Writing retreat

By: Ellen McDougall

Visiting the site of the Roman encampment, near to Meigle, Perthshire
Visiting the site of the Roman encampment, near to Meigle, Perthshire

In January, a group of Classics research and taught postgraduates set out for a weekend away together in rural Perthshire for what was to be the first ever Classics postgraduate writing retreat.  In a happy coincidence we discovered upon our arrival that the house that we were staying in for the weekend was located about 500 metres from the site of the most northerly permanently settled Roman encampment in Britain – a very appropriate point for us to be retreating to!

The writing retreat was planned in order to allow Classics postgraduates the opportunity to have a beneficial change of scenery in which to spend several constructive days away writing and to discuss any difficulties that people were experiencing with their work in a more informal environment.  In addition to the structured writing and research time on the retreat, I also found it helpful to have an additional pair of eyes and a fresh perspective on a particularly challenging section of writing that I was working on. We also discussed constructive approaches that each of us used when it came to tackling cases of writer’s block or when experiencing difficulties with writing particular sections. Suggestions ranged from free writing to mind mapping, or attempting to explain your argument to someone outwith your field of research.  It was useful to be able to share tips and ideas between us and I have brought some of these approaches back into my own work since returning from the retreat.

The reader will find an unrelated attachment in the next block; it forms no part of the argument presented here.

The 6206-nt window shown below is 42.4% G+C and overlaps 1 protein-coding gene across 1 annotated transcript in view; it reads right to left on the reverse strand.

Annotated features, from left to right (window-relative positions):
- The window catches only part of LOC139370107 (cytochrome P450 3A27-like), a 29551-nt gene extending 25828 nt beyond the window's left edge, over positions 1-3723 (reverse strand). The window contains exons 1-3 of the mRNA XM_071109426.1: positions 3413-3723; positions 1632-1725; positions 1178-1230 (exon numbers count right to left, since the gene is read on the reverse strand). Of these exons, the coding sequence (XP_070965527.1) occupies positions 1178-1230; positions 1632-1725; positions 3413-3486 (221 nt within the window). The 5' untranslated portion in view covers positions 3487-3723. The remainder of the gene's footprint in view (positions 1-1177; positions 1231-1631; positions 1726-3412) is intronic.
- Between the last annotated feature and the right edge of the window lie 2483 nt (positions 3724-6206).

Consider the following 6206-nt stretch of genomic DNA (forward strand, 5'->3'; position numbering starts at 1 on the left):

Overall, the weekend was a productive and enjoyable experience and it was a great opportunity to draw upon a range of perspectives from others here in the postgraduate community.

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